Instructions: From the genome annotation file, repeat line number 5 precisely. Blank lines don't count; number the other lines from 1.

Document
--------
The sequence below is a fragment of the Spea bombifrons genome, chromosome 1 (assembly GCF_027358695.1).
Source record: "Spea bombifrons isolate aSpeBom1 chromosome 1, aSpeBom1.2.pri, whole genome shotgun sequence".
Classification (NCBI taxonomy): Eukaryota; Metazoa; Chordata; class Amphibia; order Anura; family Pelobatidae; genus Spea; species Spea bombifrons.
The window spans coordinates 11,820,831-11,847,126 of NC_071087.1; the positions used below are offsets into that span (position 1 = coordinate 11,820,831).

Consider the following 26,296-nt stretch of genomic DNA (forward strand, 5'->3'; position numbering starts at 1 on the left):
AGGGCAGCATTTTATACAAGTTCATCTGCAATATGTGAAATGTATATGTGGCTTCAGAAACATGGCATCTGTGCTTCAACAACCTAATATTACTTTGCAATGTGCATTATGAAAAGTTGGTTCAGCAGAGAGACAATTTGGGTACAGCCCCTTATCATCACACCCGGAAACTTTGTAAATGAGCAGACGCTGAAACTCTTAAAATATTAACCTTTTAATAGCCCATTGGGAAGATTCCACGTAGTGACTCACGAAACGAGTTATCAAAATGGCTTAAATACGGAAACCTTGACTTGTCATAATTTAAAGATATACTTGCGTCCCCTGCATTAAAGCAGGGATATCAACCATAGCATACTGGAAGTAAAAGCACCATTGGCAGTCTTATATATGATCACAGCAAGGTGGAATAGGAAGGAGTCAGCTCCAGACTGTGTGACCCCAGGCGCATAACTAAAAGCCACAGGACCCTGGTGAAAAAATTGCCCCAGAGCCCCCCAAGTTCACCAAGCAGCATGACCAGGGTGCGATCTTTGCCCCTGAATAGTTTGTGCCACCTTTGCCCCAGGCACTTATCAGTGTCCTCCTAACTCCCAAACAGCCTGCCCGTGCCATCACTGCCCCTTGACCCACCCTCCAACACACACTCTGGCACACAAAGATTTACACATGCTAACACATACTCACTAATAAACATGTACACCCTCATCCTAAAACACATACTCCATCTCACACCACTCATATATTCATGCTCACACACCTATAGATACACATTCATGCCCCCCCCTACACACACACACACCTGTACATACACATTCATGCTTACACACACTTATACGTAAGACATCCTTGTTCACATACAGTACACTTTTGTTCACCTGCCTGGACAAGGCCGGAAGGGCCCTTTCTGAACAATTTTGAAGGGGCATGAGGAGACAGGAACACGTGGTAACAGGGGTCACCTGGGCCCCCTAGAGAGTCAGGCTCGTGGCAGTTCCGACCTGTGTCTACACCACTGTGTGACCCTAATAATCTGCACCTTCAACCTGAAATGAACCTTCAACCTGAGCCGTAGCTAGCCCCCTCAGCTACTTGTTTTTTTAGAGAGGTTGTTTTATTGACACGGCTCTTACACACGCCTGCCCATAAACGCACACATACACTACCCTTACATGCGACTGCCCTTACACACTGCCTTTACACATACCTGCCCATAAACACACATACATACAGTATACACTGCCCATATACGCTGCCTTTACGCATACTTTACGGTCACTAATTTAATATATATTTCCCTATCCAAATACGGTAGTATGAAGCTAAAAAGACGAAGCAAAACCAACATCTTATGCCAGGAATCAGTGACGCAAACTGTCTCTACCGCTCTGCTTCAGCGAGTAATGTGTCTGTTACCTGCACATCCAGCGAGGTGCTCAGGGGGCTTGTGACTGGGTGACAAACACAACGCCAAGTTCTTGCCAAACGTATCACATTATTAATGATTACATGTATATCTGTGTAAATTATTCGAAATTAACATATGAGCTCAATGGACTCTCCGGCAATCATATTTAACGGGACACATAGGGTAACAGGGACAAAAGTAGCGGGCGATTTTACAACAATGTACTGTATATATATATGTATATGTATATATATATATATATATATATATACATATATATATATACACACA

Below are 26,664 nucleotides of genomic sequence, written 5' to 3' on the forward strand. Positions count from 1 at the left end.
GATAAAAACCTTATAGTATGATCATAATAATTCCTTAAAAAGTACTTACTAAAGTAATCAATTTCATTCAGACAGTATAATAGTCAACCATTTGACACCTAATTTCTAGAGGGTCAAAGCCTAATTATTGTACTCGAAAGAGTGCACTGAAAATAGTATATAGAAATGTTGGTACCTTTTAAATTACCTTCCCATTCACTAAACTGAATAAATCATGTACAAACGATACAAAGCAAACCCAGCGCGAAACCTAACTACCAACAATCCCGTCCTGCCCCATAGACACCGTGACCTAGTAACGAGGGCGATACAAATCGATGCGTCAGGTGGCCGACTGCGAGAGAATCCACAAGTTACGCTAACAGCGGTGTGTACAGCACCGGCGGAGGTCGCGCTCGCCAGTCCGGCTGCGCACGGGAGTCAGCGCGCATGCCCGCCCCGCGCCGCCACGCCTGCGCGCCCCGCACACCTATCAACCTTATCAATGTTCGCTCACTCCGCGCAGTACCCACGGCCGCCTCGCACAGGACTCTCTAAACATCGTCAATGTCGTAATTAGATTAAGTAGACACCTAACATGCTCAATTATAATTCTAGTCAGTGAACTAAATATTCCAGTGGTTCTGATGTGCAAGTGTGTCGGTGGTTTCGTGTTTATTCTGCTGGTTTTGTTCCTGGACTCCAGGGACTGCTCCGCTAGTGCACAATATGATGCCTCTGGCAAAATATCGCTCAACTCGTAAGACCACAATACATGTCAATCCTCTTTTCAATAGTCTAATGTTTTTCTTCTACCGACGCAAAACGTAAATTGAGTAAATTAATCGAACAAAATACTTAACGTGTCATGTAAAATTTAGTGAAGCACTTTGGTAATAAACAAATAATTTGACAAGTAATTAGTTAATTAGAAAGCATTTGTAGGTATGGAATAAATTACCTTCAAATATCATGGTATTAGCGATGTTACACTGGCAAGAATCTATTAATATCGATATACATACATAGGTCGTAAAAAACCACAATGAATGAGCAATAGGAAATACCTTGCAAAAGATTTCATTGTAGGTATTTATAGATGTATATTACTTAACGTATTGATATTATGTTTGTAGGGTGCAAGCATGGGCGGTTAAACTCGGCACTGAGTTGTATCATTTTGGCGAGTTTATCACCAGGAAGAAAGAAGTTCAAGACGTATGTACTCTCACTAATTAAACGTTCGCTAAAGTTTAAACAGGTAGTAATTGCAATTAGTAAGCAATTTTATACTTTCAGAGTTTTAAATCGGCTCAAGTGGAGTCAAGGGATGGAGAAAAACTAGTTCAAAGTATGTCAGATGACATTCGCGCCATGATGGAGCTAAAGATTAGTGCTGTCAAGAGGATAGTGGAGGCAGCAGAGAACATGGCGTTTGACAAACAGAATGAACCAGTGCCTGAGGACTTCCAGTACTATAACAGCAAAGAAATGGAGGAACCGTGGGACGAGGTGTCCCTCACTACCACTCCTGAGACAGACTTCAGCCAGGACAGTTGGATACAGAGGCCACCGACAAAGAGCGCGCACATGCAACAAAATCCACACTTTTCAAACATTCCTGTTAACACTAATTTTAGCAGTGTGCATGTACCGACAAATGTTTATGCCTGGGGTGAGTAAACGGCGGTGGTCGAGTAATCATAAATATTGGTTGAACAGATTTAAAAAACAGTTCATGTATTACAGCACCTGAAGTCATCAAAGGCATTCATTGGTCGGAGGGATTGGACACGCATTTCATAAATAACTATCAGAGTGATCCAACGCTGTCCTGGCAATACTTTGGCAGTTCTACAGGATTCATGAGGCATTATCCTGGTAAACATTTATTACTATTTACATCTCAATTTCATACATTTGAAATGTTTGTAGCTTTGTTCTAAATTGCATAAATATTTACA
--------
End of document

Consider the following 26,296-nt stretch of genomic DNA (forward strand, 5'->3'; position numbering starts at 1 on the left):